“No Longer Submit to the USA”

Leunen pleads with unusual frankness for a change of course in global policy. “The EU,” he writes, “should no longer submit to a Made in Washington strategy.” Instead, it should “stand up for its own interests,” which it has “always been weak in pursuing.” EU interests would be consistent with the “maintaining and consolidating” of its “ties with Russia.” These are concerns Brussels should urgently address. Of course, it “naturally also” is necessary for the EU to make efforts to “maintain,” and even “consolidate a unified and strong West.” But with a view toward Russia, it must pursue “its own interests much more explicitly” – and even show the USA, “if necessary, clearly where its limits lie.” Alongside the consolidation of cooperation with Moscow – the question revolves around “redefining transatlantic relations.” The EU must ultimately bring to bear “its own concepts concerning the West’s future” as the “basis for formulating a new and more promising transatlantic grand strategy” – as others have stated it – but “on an equal footing with the USA.”

The Old Pendulum

In German history, the strategy of a sort of pendulum policy, oscillating between East and West, constantly enhancing one’s own position, extends as far back as the Anglo-American strategists’ anxiety about losing influence on the European continent, which Luenen mentions. (german-foreign-policy.com reported.[3]) That strategy is dependent upon maintaining sustainable relations to both centers of power – Washington and Moscow. Some sectors of Germany’s foreign policy establishment, including individuals within the political entourage of the “Zeit” weekly, have repeatedly protested against the Berlin government’s current policy toward Ukraine, demanding that the German special relationship to Moscow be safeguarded.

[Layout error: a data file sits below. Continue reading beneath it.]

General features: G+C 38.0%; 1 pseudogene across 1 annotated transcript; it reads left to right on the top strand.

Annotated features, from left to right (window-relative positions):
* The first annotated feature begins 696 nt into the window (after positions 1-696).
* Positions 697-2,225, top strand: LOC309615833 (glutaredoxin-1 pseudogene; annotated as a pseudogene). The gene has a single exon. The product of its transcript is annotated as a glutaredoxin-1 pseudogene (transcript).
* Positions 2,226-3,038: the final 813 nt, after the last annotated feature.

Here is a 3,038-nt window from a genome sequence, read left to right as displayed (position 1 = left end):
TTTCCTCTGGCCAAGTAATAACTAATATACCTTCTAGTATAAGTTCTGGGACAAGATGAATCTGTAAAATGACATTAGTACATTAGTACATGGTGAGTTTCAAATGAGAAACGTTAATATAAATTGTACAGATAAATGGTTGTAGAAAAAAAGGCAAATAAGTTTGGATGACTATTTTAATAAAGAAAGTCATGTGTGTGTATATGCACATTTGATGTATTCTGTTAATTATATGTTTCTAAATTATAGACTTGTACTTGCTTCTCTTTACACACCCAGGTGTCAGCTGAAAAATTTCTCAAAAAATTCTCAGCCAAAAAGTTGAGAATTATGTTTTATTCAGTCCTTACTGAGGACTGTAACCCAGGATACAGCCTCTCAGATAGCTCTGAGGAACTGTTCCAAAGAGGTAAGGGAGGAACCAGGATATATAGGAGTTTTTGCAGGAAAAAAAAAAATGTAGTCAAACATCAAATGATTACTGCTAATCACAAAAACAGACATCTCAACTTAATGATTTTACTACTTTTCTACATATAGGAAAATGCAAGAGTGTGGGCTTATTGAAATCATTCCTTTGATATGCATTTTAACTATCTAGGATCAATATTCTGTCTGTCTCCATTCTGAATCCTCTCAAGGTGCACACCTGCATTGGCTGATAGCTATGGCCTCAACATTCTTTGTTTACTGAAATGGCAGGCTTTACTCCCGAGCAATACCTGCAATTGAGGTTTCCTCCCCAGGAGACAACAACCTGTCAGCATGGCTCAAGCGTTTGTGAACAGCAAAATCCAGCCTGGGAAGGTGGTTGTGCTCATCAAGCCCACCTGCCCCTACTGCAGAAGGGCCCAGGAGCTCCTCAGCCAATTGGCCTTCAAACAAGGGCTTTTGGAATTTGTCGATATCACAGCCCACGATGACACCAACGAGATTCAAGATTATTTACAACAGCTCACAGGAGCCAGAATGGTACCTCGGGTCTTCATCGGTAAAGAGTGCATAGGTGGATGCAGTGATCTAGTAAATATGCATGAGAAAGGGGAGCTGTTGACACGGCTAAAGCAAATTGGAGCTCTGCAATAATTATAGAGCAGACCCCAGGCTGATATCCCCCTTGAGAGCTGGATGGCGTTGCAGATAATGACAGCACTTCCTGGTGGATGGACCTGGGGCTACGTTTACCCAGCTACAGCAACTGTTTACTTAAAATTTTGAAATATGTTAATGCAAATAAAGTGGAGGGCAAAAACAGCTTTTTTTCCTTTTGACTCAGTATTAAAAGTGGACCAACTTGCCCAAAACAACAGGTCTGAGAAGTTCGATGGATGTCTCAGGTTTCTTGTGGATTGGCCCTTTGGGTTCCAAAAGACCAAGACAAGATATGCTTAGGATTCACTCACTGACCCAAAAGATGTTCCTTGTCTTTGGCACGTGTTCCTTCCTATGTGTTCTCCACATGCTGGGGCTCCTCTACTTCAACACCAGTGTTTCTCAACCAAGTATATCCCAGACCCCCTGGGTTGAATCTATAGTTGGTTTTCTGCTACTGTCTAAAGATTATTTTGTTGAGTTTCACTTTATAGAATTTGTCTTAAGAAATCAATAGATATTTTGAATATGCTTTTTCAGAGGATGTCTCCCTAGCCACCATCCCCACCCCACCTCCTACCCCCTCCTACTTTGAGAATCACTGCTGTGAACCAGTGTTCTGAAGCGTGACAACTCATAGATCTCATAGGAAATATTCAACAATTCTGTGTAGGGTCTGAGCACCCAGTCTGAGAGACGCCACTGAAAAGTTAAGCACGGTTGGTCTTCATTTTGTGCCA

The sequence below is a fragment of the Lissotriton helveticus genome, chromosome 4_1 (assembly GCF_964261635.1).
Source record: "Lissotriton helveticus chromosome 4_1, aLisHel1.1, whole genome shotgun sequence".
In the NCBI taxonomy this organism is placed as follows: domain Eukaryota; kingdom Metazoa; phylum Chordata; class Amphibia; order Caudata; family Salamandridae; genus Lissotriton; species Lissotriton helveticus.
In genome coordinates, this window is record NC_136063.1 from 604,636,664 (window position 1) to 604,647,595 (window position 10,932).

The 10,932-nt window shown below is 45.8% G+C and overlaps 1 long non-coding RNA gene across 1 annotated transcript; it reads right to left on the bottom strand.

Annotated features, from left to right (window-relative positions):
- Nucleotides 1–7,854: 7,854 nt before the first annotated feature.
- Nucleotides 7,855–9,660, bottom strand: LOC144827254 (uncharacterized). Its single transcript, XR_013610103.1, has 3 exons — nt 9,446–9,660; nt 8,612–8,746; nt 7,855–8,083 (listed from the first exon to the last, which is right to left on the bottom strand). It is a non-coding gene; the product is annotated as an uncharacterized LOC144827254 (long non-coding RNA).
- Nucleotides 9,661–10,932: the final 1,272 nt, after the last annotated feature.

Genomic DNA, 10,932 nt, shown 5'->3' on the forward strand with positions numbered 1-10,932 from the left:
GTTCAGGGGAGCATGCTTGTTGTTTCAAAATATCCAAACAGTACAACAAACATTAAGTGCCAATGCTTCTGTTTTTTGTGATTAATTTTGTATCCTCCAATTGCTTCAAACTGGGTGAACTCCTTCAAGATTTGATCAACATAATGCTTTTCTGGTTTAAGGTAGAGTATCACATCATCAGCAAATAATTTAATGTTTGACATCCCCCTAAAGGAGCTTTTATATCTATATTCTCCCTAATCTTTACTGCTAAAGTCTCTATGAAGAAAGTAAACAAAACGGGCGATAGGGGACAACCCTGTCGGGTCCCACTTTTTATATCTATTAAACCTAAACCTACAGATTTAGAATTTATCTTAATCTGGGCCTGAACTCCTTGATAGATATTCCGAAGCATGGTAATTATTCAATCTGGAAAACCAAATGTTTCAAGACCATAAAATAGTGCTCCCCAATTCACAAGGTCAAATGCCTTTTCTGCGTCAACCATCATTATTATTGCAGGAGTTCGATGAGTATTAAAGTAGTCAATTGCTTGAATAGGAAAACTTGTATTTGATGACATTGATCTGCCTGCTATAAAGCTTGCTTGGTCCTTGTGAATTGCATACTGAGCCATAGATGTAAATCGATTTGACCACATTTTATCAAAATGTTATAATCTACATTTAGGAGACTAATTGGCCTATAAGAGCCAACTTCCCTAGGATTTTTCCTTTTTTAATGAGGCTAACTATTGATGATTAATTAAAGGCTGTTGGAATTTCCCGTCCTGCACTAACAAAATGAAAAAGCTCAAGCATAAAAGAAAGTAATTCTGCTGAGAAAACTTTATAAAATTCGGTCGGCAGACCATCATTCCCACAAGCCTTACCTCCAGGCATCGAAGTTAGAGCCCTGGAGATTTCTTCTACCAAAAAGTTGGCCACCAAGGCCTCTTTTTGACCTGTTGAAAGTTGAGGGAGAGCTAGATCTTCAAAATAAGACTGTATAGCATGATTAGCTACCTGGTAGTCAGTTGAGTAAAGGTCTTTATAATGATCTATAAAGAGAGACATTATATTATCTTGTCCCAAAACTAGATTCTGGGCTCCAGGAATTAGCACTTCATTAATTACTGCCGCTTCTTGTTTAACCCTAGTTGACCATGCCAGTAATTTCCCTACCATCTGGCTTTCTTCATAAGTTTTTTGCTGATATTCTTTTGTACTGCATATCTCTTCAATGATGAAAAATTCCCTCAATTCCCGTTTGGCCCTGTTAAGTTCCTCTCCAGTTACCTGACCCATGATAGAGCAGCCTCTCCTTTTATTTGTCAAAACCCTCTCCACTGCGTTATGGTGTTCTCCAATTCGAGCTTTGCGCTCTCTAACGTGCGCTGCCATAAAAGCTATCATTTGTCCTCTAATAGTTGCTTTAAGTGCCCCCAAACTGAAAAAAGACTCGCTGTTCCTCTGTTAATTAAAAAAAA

“Two Global Policies”

A few months ago, a columnist of the “Frankfurter Allgemeine Zeitung” had already confirmed that this controversy has been gaining significance in Berlin for quite a while. In reference to efforts to continue close cooperation with Russia, he wrote, “the future global constellation being sought in Berlin is one that will be multi-polar, in which the EU is economically tightly knit with Russia, in an effort to be able to compete with the USA and China on the global market. Washington’s approaches will be constantly scrutinized to see if they are in Europe’s best interests. … The same is also true in the Ukrainian Crisis, where some in Berlin are insinuating that Washington cannot wait to impose sanctions, because they possibly will prove to be more of a detriment to Europe than to the USA – not only economically but geostrategically as well.”[5] The author, who favors a traditional transatlantic policy, explained that in Berlin, there are different concepts for securing German power in the global struggle – “two global policies.

Full article: A New Grand Strategy (German Foreign Policy)